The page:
The sanctuary addresses threats from conventional motorboats through discharge and abandonment regulations and educational outreach. The sanctuary addresses threats from paddle craft through seasonal on-water interpretive programs and educational outreach. The sanctuary works with the Coast Guard to manage ship traffic, protecting sanctuary wildlife and habitats through careful establishment of shipping lanes, federal discharge regulations, and industry outreach. In short, NOAA applies differing management tools (zones, shipping lanes, regulations, field interpretive programs, educational outreach, etc.) to each threat, based on the nature of the threat and the most effective means to address it.
This adaptive management approach by the MBNMS was validated by the U.S. Circuit Court of Appeals for the District of Columbia in 1995 [PWIA v. the Department of Commerce, NOAA, 48 F.3d 540, (D.C. Cir. 1995)] in response to a legal challenge to the MPWC regulations within the sanctuary. In its final ruling, the court stated:
An agency does not have to "make progress on every front before it can make progress on any front." United States v. Edge Broadcasting Co., 113 S. Ct. 2696, 2707 (1993). Agencies often must contend with matters of degree. Regulations, in other words, are not arbitrary just because they fail to regulate everything that could be thought to pose any sort of problem. Las Vegas v. Lujan, 891 F.2d 927, 935 (D.C. Cir. 1989); Louisiana v. Verity, 853 F.2d 322, 332 (5th Cir. 1988). This is a common principle, well known not only in administrative law cases but also in constitutional cases raising equal protection challenges to economic regulation.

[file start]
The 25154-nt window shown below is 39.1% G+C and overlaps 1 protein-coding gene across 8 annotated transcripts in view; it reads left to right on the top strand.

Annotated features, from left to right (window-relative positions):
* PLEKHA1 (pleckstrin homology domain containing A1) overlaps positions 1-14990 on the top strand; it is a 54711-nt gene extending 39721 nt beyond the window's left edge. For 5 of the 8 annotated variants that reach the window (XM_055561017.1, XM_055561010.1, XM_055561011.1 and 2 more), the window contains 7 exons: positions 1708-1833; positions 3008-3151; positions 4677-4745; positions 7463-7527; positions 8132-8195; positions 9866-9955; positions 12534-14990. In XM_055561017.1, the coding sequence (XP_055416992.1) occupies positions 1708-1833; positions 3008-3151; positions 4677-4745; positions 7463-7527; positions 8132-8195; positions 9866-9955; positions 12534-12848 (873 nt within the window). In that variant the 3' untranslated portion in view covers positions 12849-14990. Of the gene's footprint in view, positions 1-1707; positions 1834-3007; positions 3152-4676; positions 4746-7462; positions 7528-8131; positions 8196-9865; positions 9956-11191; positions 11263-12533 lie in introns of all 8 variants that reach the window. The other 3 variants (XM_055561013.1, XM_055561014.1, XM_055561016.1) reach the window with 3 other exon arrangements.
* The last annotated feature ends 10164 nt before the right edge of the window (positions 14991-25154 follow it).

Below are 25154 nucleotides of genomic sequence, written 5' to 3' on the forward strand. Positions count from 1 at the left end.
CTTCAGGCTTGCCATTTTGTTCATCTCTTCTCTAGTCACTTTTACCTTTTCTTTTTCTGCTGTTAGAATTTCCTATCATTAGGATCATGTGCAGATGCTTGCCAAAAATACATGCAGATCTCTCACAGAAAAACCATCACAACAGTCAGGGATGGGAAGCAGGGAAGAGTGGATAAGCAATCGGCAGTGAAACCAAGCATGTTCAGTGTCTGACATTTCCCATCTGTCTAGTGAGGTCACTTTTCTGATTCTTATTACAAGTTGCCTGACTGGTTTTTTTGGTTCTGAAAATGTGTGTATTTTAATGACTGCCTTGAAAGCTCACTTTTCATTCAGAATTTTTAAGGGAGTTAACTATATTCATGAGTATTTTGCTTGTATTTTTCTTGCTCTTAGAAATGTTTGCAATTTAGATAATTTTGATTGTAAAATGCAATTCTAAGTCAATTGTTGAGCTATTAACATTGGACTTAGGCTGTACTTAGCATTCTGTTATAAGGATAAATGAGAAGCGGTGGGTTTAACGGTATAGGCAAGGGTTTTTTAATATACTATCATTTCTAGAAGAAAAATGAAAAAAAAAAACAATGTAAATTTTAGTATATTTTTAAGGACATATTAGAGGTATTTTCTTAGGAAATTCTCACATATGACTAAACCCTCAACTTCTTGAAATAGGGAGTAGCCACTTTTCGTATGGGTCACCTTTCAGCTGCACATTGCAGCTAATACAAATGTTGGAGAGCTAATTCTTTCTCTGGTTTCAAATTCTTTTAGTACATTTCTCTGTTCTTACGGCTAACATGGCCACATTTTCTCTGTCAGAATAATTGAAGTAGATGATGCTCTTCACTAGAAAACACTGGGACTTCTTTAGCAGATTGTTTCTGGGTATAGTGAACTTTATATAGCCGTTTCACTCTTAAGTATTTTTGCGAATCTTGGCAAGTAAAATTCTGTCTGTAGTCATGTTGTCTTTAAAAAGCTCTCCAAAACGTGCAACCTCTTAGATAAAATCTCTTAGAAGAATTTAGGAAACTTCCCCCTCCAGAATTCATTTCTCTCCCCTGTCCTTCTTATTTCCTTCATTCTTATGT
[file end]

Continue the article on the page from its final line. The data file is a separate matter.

The Recreational Boating Product Assurance Division of the U.S. Coast Guard has determined as a practical matter that the term ''Class A'' vessel has no significant meaning insofar as Coast Guard regulations are concerned, except with regard to fire extinguisher regulations. No matter how MPWCs are classified, NOAA and other agencies regulate MPWCs differently from other vessels because of the unique performance capabilities and operational characteristics of MPWCs.
The official NOAA definition of MPWC for the Monterey Bay National Marine Sanctuary is codified at Title 15 of the Code of Federal Regulations, section 922.131 (15 CFR 922.131).